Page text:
Hit the Ground Running in Your Teaching Career With These 3 Tips
Just about everyone has at least one teacher who has inspired them to become a better person. For some, that inspiration leads them to become a teacher themselves. Being able to shape the minds of the younger generation gives you an immeasurable amount of influence. If you want to make the most of your teaching career, you need to put your heart and mind into it.
Engagement is Key
Do you remember being in school and having classes with teachers who were unbearably dry? They would read straight from the textbook with no emotion in their voice and without seeking any input from you or your peers. To be an effective teacher, you need to engage. Present the material in a lively fashion by asking a question related to the topic before you introduce it. For instance, if you’re teaching history, you can ask your students a question that puts them in the shoes of somebody from hundreds of years ago. Reading Horizons suggests, “come up with fun and unique ways to get students engaged. Games are always a great way to help improve recall and memory, and also help the students learn.”
Target Life Skills for Success
The purpose of school is deeper than just learning information. You need to give your students skills that will stick with them well into their adulthood. Middle schoolers need to learn how to become their best selves so they can succeed in high school and college. According to Bags in Bulk, “middle school students should focus on reading skills, memorization techniques, study skills, interpersonal skills with both peers and adults, and focus.” This isn’t done in one day, but through consistently working to make a connection with your students.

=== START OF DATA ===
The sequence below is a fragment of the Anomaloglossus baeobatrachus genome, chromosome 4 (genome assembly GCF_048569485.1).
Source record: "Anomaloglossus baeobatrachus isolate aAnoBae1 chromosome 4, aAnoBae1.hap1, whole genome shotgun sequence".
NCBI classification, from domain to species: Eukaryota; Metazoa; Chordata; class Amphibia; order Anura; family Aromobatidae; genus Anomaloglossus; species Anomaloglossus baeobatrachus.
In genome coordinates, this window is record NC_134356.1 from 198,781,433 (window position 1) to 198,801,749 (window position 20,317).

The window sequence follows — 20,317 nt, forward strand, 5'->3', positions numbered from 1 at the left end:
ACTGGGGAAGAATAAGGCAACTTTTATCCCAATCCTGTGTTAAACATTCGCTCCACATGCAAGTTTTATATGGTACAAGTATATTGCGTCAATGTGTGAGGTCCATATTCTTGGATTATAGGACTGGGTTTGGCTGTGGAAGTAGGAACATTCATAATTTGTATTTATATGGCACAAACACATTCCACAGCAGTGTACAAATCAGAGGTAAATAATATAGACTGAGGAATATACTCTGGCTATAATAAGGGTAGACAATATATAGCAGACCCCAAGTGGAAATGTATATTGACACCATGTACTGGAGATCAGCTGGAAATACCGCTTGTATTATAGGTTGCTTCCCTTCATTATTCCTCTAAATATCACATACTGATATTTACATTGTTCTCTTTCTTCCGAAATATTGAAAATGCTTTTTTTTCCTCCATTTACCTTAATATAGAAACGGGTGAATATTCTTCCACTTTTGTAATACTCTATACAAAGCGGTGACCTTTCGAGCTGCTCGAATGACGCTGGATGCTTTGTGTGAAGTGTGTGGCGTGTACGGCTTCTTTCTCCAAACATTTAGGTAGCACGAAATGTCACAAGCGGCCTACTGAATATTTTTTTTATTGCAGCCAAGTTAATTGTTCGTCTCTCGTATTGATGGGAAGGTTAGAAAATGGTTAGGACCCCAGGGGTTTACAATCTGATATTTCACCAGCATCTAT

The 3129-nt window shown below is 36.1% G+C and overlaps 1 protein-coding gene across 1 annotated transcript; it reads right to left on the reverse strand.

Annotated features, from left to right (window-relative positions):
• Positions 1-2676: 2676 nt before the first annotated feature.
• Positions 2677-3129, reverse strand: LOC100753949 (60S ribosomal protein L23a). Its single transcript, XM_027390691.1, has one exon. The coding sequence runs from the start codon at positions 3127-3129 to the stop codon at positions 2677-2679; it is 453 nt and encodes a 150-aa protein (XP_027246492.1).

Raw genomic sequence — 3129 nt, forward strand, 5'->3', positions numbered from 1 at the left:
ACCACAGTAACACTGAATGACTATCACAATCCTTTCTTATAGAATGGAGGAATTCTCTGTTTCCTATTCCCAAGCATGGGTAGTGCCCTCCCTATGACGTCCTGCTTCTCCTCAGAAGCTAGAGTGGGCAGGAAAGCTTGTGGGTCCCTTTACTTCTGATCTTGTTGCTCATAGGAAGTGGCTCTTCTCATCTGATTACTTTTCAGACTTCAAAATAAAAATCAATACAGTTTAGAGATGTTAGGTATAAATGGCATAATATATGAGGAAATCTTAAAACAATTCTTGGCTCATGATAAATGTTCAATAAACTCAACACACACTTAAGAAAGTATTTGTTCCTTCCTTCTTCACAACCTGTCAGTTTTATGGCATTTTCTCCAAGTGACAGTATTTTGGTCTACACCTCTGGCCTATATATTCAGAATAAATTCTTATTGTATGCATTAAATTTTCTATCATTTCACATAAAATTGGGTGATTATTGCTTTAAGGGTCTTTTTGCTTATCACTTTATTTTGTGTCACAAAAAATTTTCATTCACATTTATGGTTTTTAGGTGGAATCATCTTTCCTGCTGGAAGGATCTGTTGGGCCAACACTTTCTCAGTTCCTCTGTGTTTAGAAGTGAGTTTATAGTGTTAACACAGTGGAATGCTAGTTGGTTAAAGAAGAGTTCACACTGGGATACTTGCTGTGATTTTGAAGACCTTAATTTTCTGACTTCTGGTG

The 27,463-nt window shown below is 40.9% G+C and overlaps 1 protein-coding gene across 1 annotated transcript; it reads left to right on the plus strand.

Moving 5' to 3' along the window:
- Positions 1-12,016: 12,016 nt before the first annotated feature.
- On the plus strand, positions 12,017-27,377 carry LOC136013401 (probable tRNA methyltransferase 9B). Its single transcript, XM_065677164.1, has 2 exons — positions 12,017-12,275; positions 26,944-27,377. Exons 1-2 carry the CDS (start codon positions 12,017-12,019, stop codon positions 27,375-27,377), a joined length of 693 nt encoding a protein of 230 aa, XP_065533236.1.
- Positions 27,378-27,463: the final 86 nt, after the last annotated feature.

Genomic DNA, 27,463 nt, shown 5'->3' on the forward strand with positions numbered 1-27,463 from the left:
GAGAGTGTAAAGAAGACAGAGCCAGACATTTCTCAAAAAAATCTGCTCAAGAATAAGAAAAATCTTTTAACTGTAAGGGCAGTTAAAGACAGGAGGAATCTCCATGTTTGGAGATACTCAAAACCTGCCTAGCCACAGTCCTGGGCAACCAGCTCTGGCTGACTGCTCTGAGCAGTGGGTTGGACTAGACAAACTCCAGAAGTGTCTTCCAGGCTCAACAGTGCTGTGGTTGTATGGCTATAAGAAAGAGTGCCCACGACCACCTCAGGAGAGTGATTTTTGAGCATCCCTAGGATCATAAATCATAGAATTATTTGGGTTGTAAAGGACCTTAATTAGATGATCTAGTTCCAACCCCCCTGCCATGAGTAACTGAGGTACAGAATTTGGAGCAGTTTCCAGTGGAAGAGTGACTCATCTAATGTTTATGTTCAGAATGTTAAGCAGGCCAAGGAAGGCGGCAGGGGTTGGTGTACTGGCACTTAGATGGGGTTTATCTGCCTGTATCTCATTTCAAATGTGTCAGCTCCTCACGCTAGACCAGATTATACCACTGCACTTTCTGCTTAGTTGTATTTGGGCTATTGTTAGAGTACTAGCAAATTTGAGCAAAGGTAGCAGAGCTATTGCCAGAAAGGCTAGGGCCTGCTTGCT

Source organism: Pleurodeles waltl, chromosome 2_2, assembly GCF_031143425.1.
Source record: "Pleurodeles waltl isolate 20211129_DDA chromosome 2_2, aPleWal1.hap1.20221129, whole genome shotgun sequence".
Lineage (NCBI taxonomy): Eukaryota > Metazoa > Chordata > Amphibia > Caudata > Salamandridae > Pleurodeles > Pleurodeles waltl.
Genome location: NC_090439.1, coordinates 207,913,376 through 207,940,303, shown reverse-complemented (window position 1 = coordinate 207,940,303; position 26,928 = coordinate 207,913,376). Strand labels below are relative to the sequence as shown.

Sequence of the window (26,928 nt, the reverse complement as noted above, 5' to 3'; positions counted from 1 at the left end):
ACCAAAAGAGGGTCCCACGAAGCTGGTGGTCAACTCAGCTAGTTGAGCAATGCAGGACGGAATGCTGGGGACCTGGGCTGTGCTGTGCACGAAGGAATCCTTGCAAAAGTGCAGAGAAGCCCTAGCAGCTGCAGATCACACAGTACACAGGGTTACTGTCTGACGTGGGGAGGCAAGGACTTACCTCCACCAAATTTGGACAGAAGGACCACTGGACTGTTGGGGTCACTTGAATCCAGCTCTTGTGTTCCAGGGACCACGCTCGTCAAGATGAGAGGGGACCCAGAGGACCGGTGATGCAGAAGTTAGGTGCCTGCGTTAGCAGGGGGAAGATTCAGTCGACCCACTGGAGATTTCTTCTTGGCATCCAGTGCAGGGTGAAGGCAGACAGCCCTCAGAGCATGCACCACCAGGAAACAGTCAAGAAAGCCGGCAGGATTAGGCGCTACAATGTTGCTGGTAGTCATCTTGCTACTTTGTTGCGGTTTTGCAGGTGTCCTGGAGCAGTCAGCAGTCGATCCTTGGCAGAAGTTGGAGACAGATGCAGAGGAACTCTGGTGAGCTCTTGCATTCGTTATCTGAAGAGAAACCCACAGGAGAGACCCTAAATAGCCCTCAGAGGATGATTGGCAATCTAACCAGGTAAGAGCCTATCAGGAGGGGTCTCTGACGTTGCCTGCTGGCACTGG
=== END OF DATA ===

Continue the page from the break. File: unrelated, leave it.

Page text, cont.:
Provide Emotional Support
The relationship between a teacher and their students can be very special. You’re not their parent, but you do have something of a parental authority with them. This includes recognizing them when they do things well and disciplining them when they’re disobedient. Catapult Learning continues, “you will see your students struggle, and it will be difficult for both of you, but you need to be there for them. You never know what someone is going through unless you lend an ear. Help your students feel safe that they can come to you for advice or help.”
Being a teacher means learning as much as you teach. You might know the curriculum and be answering the questions of your students, but you’ll be learning new things about them and about yourself on a daily basis. Every day will be different, some better than others. As a teacher, you will be growing and helping your students grow along the way.
Here’s another great article talking about making exams and tests for your students we think you’re really going to find useful in your current or future teaching career!